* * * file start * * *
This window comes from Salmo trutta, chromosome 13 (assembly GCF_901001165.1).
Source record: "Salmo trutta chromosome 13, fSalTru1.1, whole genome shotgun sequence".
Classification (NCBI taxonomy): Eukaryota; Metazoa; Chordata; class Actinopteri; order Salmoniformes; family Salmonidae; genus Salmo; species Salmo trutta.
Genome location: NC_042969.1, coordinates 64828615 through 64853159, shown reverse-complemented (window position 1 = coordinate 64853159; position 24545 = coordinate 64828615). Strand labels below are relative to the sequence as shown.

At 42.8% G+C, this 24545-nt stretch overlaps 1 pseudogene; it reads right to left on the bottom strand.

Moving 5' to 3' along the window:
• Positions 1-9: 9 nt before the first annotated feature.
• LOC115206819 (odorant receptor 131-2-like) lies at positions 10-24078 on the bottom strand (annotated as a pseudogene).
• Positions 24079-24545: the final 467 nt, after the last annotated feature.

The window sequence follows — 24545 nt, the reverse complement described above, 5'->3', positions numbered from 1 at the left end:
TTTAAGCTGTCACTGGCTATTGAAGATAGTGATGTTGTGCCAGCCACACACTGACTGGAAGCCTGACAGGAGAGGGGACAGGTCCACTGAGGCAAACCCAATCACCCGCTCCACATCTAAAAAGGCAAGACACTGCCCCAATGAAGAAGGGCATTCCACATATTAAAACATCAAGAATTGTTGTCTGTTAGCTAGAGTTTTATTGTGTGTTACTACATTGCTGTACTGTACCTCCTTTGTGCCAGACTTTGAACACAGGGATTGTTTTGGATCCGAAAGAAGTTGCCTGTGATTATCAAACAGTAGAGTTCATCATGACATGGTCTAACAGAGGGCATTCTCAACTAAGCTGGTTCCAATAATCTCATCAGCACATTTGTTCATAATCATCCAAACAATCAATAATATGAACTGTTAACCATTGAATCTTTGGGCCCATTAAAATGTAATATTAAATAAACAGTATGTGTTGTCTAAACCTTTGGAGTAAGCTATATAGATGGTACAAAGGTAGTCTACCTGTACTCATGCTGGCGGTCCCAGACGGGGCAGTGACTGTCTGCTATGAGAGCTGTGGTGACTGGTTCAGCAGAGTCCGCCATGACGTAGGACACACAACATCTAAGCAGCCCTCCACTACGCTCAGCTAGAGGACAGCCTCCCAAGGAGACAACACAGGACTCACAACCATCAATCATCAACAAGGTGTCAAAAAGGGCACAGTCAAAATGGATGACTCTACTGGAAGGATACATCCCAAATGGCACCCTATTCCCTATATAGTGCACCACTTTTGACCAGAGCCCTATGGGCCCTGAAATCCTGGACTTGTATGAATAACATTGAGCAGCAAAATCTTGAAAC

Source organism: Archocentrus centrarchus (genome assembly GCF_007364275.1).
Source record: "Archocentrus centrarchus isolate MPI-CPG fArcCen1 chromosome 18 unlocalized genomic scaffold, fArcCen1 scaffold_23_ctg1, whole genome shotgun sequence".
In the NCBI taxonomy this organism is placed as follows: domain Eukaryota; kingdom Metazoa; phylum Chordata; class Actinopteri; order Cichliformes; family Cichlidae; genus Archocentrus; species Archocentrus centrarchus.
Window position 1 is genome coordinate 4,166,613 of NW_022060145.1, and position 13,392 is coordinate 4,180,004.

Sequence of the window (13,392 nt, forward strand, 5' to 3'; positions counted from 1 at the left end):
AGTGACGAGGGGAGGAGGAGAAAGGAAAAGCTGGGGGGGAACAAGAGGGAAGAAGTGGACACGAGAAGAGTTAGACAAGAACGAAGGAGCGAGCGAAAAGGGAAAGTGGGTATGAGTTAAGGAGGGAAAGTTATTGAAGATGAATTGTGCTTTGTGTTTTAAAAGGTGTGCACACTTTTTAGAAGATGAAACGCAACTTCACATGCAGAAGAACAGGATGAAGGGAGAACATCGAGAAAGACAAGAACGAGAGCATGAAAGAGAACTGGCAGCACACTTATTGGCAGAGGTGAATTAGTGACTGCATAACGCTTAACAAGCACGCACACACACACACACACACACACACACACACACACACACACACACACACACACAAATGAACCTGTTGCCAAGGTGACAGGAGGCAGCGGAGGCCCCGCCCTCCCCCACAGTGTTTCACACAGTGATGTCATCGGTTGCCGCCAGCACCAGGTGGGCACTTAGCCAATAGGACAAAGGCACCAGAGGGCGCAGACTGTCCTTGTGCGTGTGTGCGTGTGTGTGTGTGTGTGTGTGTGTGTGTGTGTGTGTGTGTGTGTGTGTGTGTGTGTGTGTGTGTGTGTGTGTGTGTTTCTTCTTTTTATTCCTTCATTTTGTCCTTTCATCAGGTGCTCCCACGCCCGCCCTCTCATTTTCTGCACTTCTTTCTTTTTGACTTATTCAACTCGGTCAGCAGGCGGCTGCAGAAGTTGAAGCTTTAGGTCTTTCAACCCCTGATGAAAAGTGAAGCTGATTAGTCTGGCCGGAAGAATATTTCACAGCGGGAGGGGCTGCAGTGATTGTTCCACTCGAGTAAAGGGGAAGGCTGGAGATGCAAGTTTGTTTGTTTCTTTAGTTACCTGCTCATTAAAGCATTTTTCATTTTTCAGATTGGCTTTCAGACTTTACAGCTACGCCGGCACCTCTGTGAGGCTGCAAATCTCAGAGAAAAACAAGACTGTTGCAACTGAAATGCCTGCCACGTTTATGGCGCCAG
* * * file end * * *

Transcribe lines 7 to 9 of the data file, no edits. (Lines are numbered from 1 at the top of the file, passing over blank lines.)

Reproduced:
• Positions 1-9: 9 nt before the first annotated feature.
• LOC115206819 (odorant receptor 131-2-like) lies at positions 10-24078 on the bottom strand (annotated as a pseudogene).
• Positions 24079-24545: the final 467 nt, after the last annotated feature.